Austin police on Thursday said a former policy analyst at the Legislature is a suspect in the fatal shooting of a man at a South Austin apartment complex Monday and in a shooting rampage Wednesday that left two women injured.
Charles Curry, 29, was arrested about 6 p.m. Wednesday at the Post South Lamar apartment complex at 1500 S. Lamar Blvd. Curry has been charged with aggravated assault with a deadly weapon, and police said they plan to file a murder charge against him in connection with Monday’s death of 32-year-old Christian Meroney.
Residents at the mixed-use development had been on edge since Meroney’s death Monday, wondering whether they were in danger while the shooter was on the loose.
“A lot of the girls said they couldn’t sleep these past two days,” said tenant Victoria Celis, who said she had seen police surrounding Meroney’s body in the apartment’s hallway after he was shot dead Monday.
When police vehicles and officers wearing tactical gear once again flooded the property Wednesday, their fears seemed to have been validated.
For hours, police rummaged around the building along the bustling stretch of South Lamar Boulevard, hunting for evidence to tie Curry to five shootings across the Austin area on Wednesday.
The first one happened about 2:06 p.m. on the service road of Interstate 35 between William Cannon Drive and Slaughter Lane. Assistant Police Chief Joe Chacon said a 33-year-old woman driving with three children in her vehicle was hit in the head by a bullet. The woman was taken to St. David’s South Austin Medical Center with serious injuries that weren’t expected to be life-threatening, Austin-Travis County Emergency Medical Services said.
The second shooting happened shortly afterward in the 5300 block of Ponciana Drive, and a third one followed at the Post South Lamar apartments, Chacon said. No injuries were reported in either of those incidents.
In the fourth shooting at the 4000 block of South Lamar, however, a 25-year-old woman was injured by glass that sprayed into her face after a bullet crashed through one of her vehicle’s windows, Chacon said. The bullet did not strike her, he said.
“It appears that the bullet entered the vehicle and went right behind the driver’s head,” Chacon said.
That last shooting in Austin happened about 2:35 p.m., but around 5 p.m., authorities in Travis County received a call about a man shooting a firearm in the 6300 block of Bob Wentz Park Road near Lake Travis, Chacon said. The shooter appeared to be the same person involved in the earlier shootings, he said.
Investigators believe the shooter fired at his victims as he drove. Victims, witnesses and surveillance footage taken near the scene of the first shooting helped police identify the vehicle the shooter was driving as a white Chevrolet Tahoe, Chacon said. Detectives confirmed that Curry was the vehicle’s registered owner, he said.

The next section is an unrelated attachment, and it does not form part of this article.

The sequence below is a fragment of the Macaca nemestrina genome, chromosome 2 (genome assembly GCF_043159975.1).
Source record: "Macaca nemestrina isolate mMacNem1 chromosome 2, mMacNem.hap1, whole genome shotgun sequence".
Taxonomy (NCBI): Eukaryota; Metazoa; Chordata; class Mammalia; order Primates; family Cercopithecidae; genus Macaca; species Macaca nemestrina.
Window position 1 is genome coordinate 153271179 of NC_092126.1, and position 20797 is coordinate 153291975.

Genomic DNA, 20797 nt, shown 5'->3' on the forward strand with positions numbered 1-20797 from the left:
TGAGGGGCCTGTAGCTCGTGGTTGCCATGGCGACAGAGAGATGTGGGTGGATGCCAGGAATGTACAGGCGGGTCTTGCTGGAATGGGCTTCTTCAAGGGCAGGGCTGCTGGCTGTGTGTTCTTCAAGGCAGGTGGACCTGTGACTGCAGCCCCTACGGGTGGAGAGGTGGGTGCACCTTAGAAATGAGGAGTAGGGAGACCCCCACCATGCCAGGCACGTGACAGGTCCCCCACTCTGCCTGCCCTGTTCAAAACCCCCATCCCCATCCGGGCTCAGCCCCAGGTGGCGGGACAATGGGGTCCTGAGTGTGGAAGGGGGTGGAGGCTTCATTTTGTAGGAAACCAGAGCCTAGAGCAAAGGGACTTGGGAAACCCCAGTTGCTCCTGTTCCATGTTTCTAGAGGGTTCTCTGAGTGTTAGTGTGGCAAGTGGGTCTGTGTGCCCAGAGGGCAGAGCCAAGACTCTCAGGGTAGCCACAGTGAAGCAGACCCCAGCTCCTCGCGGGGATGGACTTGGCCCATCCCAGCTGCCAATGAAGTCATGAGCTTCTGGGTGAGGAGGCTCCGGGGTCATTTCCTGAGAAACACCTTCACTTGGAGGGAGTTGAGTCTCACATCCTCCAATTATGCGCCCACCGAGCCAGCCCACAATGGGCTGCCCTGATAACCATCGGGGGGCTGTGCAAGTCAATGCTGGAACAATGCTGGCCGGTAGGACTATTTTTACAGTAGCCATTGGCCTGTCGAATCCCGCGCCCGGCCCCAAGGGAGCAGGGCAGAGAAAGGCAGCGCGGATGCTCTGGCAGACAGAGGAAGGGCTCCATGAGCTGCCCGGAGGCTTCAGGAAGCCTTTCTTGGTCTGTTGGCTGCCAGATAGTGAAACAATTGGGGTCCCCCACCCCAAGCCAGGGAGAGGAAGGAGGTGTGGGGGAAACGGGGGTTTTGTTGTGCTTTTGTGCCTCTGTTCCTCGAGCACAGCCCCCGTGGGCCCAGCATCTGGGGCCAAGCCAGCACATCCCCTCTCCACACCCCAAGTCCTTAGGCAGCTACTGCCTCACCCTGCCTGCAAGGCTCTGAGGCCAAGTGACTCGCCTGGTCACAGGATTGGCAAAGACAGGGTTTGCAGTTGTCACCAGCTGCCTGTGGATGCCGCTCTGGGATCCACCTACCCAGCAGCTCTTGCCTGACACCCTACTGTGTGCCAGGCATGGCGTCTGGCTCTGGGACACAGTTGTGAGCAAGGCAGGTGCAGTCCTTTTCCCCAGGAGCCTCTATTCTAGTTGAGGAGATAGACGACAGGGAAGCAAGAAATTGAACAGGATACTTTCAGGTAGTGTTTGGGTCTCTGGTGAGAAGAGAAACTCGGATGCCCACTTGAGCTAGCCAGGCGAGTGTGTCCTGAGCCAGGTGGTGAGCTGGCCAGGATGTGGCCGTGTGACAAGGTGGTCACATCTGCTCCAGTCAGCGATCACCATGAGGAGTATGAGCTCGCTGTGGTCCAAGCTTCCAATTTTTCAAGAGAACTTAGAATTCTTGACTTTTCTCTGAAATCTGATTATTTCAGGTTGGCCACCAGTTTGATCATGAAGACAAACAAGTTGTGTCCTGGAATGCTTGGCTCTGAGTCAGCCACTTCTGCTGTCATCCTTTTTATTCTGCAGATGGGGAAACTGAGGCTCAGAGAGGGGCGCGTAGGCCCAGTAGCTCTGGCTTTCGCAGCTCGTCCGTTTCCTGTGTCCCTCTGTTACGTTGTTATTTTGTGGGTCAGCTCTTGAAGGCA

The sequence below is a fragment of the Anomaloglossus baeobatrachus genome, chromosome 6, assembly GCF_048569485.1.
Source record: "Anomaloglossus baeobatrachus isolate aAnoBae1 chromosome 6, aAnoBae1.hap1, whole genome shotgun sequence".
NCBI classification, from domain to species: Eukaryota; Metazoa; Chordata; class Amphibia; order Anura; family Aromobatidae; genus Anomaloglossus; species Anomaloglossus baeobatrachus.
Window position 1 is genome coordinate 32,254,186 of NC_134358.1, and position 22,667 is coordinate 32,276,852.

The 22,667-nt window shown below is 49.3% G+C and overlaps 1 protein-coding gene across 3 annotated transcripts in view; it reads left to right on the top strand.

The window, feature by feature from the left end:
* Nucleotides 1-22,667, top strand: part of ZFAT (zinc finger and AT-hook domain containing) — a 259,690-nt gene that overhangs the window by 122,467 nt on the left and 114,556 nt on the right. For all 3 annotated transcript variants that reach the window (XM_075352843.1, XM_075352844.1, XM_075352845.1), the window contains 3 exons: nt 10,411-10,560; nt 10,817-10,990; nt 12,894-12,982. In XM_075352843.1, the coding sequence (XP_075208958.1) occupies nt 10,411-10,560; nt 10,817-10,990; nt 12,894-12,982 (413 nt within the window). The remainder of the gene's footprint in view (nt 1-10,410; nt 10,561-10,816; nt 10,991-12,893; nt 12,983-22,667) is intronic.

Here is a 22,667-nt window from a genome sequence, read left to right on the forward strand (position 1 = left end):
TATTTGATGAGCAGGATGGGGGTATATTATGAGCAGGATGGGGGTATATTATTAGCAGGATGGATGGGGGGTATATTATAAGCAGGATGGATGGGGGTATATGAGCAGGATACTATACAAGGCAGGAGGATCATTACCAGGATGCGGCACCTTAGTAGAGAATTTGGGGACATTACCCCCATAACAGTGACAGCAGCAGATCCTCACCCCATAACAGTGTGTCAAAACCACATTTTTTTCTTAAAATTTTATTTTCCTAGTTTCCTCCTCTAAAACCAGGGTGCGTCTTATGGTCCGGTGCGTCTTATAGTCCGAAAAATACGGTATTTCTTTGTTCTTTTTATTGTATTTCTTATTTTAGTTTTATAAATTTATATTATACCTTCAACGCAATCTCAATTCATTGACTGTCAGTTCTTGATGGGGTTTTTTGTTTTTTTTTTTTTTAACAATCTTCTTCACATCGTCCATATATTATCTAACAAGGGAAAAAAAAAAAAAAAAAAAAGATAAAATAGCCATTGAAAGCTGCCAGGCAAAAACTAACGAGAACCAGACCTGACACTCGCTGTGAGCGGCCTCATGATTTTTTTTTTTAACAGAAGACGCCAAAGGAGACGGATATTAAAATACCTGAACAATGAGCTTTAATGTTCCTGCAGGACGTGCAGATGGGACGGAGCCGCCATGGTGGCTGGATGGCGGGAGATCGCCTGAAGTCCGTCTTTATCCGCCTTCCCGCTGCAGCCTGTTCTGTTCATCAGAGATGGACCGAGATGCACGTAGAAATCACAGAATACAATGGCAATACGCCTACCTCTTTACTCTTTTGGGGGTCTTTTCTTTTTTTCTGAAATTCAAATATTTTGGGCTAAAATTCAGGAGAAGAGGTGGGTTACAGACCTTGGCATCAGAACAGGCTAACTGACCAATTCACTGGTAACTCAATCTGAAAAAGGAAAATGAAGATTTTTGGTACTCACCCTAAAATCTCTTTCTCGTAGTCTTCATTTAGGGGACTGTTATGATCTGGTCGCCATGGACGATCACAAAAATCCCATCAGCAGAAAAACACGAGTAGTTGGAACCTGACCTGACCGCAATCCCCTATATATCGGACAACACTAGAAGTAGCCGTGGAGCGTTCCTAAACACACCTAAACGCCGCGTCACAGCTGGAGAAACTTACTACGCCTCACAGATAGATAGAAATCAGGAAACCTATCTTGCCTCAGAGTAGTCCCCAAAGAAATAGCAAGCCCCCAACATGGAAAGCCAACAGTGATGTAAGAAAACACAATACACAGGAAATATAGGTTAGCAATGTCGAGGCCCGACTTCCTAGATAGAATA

Chacon said investigators looking into similarities between Wednesday’s shootings and Monday’s slaying conducted ballistics tests on the bullets they found in each case and determined that they all came from the same gun.
Members of the Lone Star Fugitive Task Force — a team of local, state and federal law enforcement officers tasked with running down violent fugitives — got involved in the search and found Curry about 6 p.m. at the Post South Lamar apartments, where the string of violent incidents began Monday.
Chacon would not confirm whether Curry lives at Post South Lamar, but public records list his most recent address as being on the third floor of the complex.
Chacon said police still don’t have a motive for Monday’s killing. All the shootings on Wednesday appeared to have been random, he said. No other information about what might have sparked the shooting rampage was available Thursday.
“In all four shootings (in Austin) there appears to be no signs of provocation on the part of the victims,” Chacon said.
Curry, who described himself on his LinkedIn page as having a “financial background with a current focus on politics,” has a lengthy history in Texas politics. The page listed former jobs that included campaign work for Texas House Speaker Joe Straus, R-San Antonio, and policy analysis for the Texas Senate. His responsibilities included canvassing for state Rep. Lyle Larson, R-San Antonio, and Straus, interacting with constituents and crafting policy, the page said.
Straus spokesman Jason Embry said Curry was employed by political consulting firm Murphy Nasica and never worked directly for Straus’ campaign. A spokeswoman for Larson also said Curry never worked directly for his office or campaign.
Murphy Nasica President Craig Murphy confirmed to the American-Statesman that Curry was briefly a paid contractor for the company in September 2017.
Murphy said Curry, who was involved with canvassing voters, worked for 12 days as a contractor on a trial period “and then he disappeared.”
“He said he had some sort of health issue,” said Murphy, adding that he believed it had been some sort of arthritis.
He said Curry reappeared after two weeks and “then disappeared again after 10 days.”
Curry “didn’t meet our standards and didn’t show any indication of being good at his job” during his trial period, Murphy said.
Curry also worked as a policy analyst for state Sen. Joan Huffman, R-Houston, during the 85th Texas Legislature. A spokesman for Huffman confirmed that Curry worked for her from November 2016 through May 2017 as a temporary employee during last legislative session.
On Facebook, Curry said he worked as an independent private client adviser at JP Morgan Securities LLC, an options trader at TD Ameritrade and a financial adviser at Merrill Lynch Wealth Management.
On April 25, Curry launched a GoFundMe campaign to raise money to lobby Texas lawmakers to relax medical marijuana laws to help those suffering from epilepsy in Texas.
Staff writers Katie Hall and Asher Price contributed to this report.